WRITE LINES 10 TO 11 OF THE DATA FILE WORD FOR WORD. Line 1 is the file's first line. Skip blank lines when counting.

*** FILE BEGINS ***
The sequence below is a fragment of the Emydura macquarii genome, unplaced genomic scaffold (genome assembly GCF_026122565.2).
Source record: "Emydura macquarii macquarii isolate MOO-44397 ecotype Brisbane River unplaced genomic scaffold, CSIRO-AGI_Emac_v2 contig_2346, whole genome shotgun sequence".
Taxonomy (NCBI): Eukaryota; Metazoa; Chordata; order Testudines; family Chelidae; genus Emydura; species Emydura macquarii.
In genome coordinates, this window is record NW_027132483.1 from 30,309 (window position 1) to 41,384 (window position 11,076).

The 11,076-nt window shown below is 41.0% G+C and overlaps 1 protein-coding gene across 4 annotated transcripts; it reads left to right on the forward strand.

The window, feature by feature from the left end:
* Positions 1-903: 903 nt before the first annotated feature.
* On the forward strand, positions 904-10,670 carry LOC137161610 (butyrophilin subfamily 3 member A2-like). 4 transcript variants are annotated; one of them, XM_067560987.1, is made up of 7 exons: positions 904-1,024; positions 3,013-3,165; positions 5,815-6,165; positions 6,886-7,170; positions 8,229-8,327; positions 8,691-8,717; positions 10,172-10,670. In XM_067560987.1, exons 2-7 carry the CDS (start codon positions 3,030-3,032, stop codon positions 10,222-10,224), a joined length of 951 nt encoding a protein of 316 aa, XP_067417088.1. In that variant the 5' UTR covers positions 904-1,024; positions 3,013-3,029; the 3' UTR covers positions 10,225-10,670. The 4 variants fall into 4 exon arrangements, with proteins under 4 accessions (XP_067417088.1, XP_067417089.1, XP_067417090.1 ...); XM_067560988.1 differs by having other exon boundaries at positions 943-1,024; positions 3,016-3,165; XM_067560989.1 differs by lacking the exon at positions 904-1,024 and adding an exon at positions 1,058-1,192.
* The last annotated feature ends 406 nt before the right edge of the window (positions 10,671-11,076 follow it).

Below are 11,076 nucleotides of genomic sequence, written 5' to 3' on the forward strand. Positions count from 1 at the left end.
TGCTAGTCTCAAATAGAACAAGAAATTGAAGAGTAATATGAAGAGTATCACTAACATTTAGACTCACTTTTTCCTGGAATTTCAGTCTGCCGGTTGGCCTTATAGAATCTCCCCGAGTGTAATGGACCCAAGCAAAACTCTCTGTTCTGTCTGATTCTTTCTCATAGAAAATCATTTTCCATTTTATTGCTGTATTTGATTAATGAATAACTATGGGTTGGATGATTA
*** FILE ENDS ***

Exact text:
Below are 11,076 nucleotides of genomic sequence, written 5' to 3' on the forward strand. Positions count from 1 at the left end.
TGCTAGTCTCAAATAGAACAAGAAATTGAAGAGTAATATGAAGAGTATCACTAACATTTAGACTCACTTTTTCCTGGAATTTCAGTCTGCCGGTTGGCCTTATAGAATCTCCCCGAGTGTAATGGACCCAAGCAAAACTCTCTGTTCTGTCTGATTCTTTCTCATAGAAAATCATTTTCCATTTTATTGCTGTATTTGATTAATGAATAACTATGGGTTGGATGATTA